'2011 World Cup semi vs Pakistan was a ‘non-negotiable match'. Wouldn't have been ideal to let them win and stay at Taj'
- India's mental conditioning coach of that time Paddy Upton described it as "non-negotiable" game for India. Upton, who was also considered to be close to then head coach Gary Kirsten, said there was an "additional political pressure" surrounding that match which everybody was aware of.
An India-Pakistan match is always considered to be a high-pressure contest. The pressure and stakes are higher when it's a World Cup knockout. Only thrice have India and Pakistan met in a World Cup knockout - 1996 quarter-final, 2007 T20 World Cup final and 2011 World Cup semi-final - with India emerging victorious in all three occasions. The semi-final of 2011 World Cup against Pakistan in Mohali, was however, a different ballgame altogether. India's mental conditioning coach of that time Paddy Upton described it as a "non-negotiable" game for India. Upton, who was also considered to be close to then head coach Gary Kirsten, said there was an "additional political pressure" surrounding that match which everybody was aware of.
“There was an additional extraneous political pressure that nobody spoke about but everybody was acutely aware of: if India lost, Pakistan would go to Mumbai and stay at the very same Taj Hotel that was a target of the terrorist attacks. Each one of us knew the symbolism of that without having to say it. That was not really ideal to allow Pakistan to win and go to stay at Taj; it didn’t stack up on an energetic level. So, there was that additional pressure that this was to be a non-negotiable game to lose,” Upton wrote in a column for Indian Express on the 11th anniversary of India's World Cup triumph.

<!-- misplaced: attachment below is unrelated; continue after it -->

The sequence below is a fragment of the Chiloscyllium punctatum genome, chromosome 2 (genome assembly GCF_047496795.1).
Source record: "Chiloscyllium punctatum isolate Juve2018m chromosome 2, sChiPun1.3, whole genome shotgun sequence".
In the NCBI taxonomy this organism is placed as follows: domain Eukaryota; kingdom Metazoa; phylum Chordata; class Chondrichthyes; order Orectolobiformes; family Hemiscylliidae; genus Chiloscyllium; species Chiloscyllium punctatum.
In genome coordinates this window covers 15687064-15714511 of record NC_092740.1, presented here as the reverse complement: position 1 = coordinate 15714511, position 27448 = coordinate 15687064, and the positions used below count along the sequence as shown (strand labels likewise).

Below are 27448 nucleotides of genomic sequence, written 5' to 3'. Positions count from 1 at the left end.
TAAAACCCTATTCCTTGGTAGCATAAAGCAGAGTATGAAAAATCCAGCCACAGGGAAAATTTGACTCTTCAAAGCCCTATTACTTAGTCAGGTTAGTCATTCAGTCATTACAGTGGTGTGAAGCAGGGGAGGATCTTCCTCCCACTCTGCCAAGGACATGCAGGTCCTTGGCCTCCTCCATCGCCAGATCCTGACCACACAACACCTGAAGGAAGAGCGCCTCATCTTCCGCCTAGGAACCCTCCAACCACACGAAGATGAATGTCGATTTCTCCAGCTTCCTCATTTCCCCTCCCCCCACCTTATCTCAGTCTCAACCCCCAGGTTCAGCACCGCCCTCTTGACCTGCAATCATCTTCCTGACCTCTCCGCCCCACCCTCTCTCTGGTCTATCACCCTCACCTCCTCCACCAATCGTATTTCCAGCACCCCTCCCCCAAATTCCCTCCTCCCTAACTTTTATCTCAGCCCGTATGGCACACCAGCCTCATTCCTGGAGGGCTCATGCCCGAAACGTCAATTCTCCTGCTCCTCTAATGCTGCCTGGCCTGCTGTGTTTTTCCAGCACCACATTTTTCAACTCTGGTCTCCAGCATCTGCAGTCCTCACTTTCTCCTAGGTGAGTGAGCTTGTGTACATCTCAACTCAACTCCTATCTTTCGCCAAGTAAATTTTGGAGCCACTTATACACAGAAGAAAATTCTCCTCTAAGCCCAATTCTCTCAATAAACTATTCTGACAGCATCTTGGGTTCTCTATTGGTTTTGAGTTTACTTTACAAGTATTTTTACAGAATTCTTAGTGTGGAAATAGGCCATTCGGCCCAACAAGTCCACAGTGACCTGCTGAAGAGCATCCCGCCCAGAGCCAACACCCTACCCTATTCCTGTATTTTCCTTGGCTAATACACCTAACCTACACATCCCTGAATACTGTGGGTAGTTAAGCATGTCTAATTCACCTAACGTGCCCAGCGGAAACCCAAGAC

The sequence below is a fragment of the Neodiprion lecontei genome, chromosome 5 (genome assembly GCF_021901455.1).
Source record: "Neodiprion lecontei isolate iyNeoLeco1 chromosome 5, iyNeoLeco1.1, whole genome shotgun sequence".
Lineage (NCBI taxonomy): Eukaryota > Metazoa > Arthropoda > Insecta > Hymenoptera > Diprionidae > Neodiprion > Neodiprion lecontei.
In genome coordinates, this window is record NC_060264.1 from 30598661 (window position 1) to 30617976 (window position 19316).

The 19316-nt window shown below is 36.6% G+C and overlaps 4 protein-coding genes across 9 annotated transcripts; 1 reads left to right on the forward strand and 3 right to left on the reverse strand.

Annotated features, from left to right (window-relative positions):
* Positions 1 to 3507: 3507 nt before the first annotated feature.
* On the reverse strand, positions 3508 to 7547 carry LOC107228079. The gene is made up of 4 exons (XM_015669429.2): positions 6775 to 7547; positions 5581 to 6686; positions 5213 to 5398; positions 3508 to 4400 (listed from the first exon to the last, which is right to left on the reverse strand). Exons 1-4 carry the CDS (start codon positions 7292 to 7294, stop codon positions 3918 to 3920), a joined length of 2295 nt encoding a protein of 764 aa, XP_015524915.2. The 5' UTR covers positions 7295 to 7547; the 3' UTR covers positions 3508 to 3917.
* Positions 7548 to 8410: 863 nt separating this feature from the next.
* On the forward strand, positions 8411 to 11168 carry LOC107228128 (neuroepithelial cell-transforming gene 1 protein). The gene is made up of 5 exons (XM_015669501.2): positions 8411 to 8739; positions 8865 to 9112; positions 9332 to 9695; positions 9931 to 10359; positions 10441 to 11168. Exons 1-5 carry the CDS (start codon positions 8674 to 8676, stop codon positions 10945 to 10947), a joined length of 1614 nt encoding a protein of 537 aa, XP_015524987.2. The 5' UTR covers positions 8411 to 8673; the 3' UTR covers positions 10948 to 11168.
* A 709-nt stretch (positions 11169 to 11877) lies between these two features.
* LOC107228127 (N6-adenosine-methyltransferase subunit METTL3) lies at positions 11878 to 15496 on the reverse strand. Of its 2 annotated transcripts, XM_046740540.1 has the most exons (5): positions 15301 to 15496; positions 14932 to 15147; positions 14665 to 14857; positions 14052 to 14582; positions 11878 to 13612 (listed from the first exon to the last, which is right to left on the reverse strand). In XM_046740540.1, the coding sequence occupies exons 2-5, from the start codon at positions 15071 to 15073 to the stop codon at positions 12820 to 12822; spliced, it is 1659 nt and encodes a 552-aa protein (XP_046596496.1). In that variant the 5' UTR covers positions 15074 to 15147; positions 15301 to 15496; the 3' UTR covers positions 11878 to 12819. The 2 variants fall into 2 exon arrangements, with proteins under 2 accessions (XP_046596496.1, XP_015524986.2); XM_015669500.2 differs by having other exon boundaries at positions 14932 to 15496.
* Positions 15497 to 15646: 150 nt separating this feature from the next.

“The fierce Indo-Pak rivalry is more about spectators; players themselves don’t have that fierceness and animosity. They know each other fairly well and get along well. Pakistan was always a very easy game for which to prepare the Indian team for as they didn’t need any extra motivation,” he added.
The legendary Sachin Tendulkar was the star of the show for India as he his 85-run knock had taken India to 260 while batting first. In reply, five of India's bowlers took two wickets apiece to bundle Pakistan out for 231 and march towards the final, in which they would go to beat Sri Lanka to lift their second World Cup title after 28 years.
“Sachin had played five World Cups. Not just immensely experienced, he was heads and shoulders above the team in terms of his accomplishments, but he was a team player. He didn’t overly speak too much in team meetings but when something needed to be said, he would say it – and when he did, which wasn’t very often, it had gravitas and players would listen. It was his last World Cup and players knew the only thing he didn’t have in his trophy cabinet was a World Cup. I know lot of players had committed to saying they want to win and gift him the World Cup. He knew that he had that support. Sachin wasn’t waiting for other players to gift him that Cup; he knew his time was going to come to do his part in bringing it home. We saw that in the innings he played,” Upton wrote.